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The Harmonics

Stanford University

Midnight Hour (2013)

4.7

October 1, 2013

Tuning / Blend 4.7
Energy / Intensity 4.7
Innovation / Creativity 4.0
Soloists 4.3
Sound / Production 4.7
Repeat Listenability 4.3
Tracks
1 Somebody to Love 4.7
2 Kings and Queens 4.7
3 Madness 4.7
4 Call Me When You're Sober 3.7
5 Beggars and Hangers-On 4.3
6 You Know My Name 3.7
7 Lonely Boy 3.7
8 Extreme Ways 3.7
9 Kids 4.7
10 House of the Rising Sun 4.7
11 Mad World 4.0
12 Slip to the Void 4.3

Recorded 2012 – 2013
Total time: 47:38, 12 songs


Tuning / Blend 5
Energy / Intensity 5
Innovation / Creativity 4
Soloists 5
Sound / Production 5
Repeat Listenability 5
Tracks
1 Somebody to Love 5
2 Kings and Queens 5
3 Madness 5
4 Call Me When You're Sober 5
5 Beggars and Hangers-On 5
6 You Know My Name 4
7 Lonely Boy 4
8 Extreme Ways 4
9 Kids 5
10 House of the Rising Sun 5
11 Mad World 4
12 Slip to the Void 5

The fifth song on Midnight Hour is a hair-metal anthem by Slash's Snakepit, a band that was either a supergroup or a spinoff depending on how long you wanted to prolong the moment. The Stanford Harmonics seem to have resurrected it, imbuing a hair-metal sound wall under about half the tracks on this new album. Strangely, the vibe gives new life to tracks like Mad World, that Tears for Fears angst anthem made treacly emo in the Gary Jules cover. On harder-rocking numbers like Slip to the Void, the vibe sounds like it's been there all along.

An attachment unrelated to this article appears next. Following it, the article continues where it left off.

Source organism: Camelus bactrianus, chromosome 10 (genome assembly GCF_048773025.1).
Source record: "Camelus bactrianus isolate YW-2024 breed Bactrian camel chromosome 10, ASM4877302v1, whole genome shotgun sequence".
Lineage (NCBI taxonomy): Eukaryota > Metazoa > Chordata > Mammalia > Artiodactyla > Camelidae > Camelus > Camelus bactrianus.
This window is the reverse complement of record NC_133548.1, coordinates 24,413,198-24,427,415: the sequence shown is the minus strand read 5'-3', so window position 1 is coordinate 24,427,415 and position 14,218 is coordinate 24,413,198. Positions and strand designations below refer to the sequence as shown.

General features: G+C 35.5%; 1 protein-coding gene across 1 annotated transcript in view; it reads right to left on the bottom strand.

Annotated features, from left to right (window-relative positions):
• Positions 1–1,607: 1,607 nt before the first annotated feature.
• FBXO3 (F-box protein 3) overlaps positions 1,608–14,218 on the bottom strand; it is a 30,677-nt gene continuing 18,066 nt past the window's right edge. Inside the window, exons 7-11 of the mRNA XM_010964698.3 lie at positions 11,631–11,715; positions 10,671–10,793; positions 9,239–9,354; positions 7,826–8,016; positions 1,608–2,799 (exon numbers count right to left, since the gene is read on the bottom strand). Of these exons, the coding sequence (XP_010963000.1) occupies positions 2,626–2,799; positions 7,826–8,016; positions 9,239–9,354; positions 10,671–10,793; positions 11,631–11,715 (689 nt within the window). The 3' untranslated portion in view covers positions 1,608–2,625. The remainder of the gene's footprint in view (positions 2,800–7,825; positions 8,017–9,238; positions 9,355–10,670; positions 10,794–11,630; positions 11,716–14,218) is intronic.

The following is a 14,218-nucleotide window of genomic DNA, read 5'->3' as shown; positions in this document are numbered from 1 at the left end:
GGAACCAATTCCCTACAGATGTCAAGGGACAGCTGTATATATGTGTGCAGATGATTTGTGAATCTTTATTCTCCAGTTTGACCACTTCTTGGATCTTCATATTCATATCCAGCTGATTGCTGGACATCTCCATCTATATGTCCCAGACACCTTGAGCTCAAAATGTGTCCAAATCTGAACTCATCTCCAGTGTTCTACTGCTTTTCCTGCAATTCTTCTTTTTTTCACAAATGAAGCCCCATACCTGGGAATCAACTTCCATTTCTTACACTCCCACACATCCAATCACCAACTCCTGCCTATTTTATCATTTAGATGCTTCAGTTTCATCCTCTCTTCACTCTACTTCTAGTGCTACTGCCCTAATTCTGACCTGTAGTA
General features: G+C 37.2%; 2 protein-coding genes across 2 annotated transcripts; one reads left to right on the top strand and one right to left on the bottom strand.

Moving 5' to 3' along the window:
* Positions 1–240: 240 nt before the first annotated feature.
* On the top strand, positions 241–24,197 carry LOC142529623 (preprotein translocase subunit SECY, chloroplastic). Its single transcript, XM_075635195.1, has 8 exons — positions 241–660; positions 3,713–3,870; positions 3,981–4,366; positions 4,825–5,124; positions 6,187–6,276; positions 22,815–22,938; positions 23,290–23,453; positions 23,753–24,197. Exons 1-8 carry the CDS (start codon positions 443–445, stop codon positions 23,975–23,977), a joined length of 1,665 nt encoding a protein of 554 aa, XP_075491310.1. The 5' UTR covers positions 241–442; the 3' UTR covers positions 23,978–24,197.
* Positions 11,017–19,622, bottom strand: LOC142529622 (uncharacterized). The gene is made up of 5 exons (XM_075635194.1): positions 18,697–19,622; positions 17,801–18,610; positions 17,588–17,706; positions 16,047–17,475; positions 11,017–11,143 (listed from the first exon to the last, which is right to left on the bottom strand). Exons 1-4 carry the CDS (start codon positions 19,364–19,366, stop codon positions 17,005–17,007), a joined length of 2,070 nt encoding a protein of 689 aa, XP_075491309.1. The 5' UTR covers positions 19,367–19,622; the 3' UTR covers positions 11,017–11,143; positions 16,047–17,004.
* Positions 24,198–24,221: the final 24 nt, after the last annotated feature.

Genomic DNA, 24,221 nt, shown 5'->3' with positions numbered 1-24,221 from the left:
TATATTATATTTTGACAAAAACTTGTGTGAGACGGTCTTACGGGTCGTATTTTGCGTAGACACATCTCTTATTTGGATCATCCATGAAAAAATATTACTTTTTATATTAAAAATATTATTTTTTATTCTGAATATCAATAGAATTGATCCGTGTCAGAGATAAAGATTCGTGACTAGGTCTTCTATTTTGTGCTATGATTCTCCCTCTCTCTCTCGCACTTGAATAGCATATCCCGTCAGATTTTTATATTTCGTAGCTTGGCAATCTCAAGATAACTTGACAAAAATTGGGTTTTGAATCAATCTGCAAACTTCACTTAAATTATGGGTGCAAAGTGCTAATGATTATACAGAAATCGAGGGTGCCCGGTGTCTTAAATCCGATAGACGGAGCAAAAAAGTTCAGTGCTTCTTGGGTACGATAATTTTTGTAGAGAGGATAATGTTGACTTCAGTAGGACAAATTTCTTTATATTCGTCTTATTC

A cappella cannot thrive on guitar-rockers alone, and fortunately Midnight Hour has much to offer. Kids is the album's standout track, carried by an impossibly clean trio to distractingly lovely heights. Ben Lauing's arrangement moves seamlessly between the full group and the three lead voices. The trio get the tone and blend exactly right, the throaty alto and baritenor merging wonderfully with a pure but not cloying soprano. Even the percussion sounds organic. Wonderful track, worth listening to again and again.

I found Madness quite compelling — whatever computer they used for that bubbly bass effect seems to have been handled with inspiration and care, and overall the whole song has a refreshing space inside it. Kings and Queens is probably my other favorite, largely on the strength of Sean Tannehill's solo. Farther down my set list, Somebody to Love mostly nails it, though I could have used a little more grit, a little more digging in, and House of the Rising Sun is an engaging take on an old favorite. Middle of the album, things get a little blurry, a little less interesting. Lonely Boy might have been stronger if the solo had been brighter, more clearly set apart in the mix. As it is, tracks six through eight run together, not offering anything to pique my interest.